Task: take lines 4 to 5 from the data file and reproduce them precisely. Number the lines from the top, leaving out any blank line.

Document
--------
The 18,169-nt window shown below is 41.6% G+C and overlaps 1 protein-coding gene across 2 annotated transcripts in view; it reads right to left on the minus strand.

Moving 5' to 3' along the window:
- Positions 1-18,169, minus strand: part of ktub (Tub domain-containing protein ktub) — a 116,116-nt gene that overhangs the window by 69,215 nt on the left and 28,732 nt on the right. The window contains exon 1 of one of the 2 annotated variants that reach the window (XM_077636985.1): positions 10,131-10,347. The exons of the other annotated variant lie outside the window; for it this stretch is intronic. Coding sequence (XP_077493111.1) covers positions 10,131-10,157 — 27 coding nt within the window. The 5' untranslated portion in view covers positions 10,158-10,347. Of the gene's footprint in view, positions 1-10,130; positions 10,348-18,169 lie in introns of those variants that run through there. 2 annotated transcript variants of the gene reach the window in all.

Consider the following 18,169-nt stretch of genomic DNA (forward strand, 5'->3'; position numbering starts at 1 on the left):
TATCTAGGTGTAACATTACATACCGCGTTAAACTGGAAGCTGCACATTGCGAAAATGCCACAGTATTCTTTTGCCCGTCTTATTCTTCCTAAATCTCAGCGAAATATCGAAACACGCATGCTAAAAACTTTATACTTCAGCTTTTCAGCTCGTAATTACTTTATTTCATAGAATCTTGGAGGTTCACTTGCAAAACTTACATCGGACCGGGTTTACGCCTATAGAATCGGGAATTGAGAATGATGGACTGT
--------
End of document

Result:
Consider the following 18,169-nt stretch of genomic DNA (forward strand, 5'->3'; position numbering starts at 1 on the left):
TATCTAGGTGTAACATTACATACCGCGTTAAACTGGAAGCTGCACATTGCGAAAATGCCACAGTATTCTTTTGCCCGTCTTATTCTTCCTAAATCTCAGCGAAATATCGAAACACGCATGCTAAAAACTTTATACTTCAGCTTTTCAGCTCGTAATTACTTTATTTCATAGAATCTTGGAGGTTCACTTGCAAAACTTACATCGGACCGGGTTTACGCCTATAGAATCGGGAATTGAGAATGATGGACTGT